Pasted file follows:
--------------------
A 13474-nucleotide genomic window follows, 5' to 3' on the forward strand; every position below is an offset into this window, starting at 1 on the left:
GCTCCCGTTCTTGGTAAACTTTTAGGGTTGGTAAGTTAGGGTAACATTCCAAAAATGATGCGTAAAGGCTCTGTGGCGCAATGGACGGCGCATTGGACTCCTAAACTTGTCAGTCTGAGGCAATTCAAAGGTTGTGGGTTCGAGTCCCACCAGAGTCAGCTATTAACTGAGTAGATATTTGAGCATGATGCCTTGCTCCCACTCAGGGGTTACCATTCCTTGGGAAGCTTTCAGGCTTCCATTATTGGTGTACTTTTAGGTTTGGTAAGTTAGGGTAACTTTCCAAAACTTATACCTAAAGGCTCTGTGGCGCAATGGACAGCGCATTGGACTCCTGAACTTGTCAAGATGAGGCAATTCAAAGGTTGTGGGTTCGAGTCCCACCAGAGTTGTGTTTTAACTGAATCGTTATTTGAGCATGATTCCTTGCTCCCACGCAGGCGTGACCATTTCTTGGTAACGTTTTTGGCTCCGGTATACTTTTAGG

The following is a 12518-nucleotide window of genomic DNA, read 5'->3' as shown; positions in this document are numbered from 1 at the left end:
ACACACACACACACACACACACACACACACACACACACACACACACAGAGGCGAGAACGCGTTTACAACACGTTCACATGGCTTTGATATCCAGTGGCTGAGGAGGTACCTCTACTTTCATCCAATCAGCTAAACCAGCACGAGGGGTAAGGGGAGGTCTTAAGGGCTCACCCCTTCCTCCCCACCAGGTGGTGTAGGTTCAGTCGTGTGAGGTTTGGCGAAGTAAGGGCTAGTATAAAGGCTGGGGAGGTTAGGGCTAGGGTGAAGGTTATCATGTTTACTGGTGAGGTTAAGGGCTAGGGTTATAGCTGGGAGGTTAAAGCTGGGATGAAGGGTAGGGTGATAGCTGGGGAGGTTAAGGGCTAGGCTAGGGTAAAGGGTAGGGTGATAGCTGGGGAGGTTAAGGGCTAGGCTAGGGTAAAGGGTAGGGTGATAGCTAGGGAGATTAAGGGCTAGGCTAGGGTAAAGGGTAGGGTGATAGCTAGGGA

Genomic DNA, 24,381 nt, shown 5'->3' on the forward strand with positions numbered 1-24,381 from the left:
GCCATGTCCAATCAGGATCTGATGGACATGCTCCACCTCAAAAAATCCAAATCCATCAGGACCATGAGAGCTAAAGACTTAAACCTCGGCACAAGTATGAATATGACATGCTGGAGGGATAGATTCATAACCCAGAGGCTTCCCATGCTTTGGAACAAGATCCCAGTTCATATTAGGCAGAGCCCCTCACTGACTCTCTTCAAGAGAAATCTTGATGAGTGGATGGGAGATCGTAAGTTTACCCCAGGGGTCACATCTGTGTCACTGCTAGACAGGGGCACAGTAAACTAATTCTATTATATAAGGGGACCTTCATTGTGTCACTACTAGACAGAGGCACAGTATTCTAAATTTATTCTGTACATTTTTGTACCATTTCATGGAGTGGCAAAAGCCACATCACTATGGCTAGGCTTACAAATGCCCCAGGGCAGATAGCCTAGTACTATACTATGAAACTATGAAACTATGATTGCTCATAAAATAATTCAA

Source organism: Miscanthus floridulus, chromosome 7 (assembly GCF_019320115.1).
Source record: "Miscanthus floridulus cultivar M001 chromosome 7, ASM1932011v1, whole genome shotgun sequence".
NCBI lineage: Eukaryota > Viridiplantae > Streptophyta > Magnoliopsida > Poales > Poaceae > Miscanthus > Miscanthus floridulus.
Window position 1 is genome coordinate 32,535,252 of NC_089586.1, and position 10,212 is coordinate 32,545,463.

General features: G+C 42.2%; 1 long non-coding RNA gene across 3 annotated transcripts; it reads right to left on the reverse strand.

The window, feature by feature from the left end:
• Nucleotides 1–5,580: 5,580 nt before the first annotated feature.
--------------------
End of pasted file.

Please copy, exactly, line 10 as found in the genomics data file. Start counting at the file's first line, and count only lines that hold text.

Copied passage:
Window position 1 is genome coordinate 32,535,252 of NC_089586.1, and position 10,212 is coordinate 32,545,463.